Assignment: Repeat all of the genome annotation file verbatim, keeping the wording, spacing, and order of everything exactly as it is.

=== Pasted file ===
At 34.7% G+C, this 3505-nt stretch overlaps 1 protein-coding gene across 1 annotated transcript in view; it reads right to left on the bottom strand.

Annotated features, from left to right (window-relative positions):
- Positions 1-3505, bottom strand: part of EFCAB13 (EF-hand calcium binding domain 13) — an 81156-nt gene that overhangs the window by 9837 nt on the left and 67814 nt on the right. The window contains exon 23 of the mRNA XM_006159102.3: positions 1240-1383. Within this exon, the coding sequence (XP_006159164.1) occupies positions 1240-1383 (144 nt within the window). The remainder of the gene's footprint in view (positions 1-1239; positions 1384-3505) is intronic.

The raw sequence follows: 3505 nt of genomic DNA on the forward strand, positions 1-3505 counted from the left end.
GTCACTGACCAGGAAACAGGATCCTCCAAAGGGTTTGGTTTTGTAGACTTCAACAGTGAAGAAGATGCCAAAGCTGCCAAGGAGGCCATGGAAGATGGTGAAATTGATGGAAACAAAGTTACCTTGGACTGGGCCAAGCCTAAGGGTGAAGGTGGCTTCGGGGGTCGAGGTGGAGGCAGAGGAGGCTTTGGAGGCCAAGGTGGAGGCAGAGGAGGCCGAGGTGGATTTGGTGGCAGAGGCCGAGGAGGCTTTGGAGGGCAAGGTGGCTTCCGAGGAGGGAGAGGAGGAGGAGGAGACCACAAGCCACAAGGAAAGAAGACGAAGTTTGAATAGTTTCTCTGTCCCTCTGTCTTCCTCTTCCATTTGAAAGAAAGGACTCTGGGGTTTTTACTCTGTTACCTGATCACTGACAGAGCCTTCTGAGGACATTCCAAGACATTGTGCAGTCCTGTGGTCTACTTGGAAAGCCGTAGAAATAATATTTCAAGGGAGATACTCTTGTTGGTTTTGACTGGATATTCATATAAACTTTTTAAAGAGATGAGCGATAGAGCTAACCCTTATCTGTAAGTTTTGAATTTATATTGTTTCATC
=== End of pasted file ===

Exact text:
At 34.7% G+C, this 3505-nt stretch overlaps 1 protein-coding gene across 1 annotated transcript in view; it reads right to left on the bottom strand.

Annotated features, from left to right (window-relative positions):
- Positions 1-3505, bottom strand: part of EFCAB13 (EF-hand calcium binding domain 13) — an 81156-nt gene that overhangs the window by 9837 nt on the left and 67814 nt on the right. The window contains exon 23 of the mRNA XM_006159102.3: positions 1240-1383. Within this exon, the coding sequence (XP_006159164.1) occupies positions 1240-1383 (144 nt within the window). The remainder of the gene's footprint in view (positions 1-1239; positions 1384-3505) is intronic.

The raw sequence follows: 3505 nt of genomic DNA on the forward strand, positions 1-3505 counted from the left end.
GTCACTGACCAGGAAACAGGATCCTCCAAAGGGTTTGGTTTTGTAGACTTCAACAGTGAAGAAGATGCCAAAGCTGCCAAGGAGGCCATGGAAGATGGTGAAATTGATGGAAACAAAGTTACCTTGGACTGGGCCAAGCCTAAGGGTGAAGGTGGCTTCGGGGGTCGAGGTGGAGGCAGAGGAGGCTTTGGAGGCCAAGGTGGAGGCAGAGGAGGCCGAGGTGGATTTGGTGGCAGAGGCCGAGGAGGCTTTGGAGGGCAAGGTGGCTTCCGAGGAGGGAGAGGAGGAGGAGGAGACCACAAGCCACAAGGAAAGAAGACGAAGTTTGAATAGTTTCTCTGTCCCTCTGTCTTCCTCTTCCATTTGAAAGAAAGGACTCTGGGGTTTTTACTCTGTTACCTGATCACTGACAGAGCCTTCTGAGGACATTCCAAGACATTGTGCAGTCCTGTGGTCTACTTGGAAAGCCGTAGAAATAATATTTCAAGGGAGATACTCTTGTTGGTTTTGACTGGATATTCATATAAACTTTTTAAAGAGATGAGCGATAGAGCTAACCCTTATCTGTAAGTTTTGAATTTATATTGTTTCATC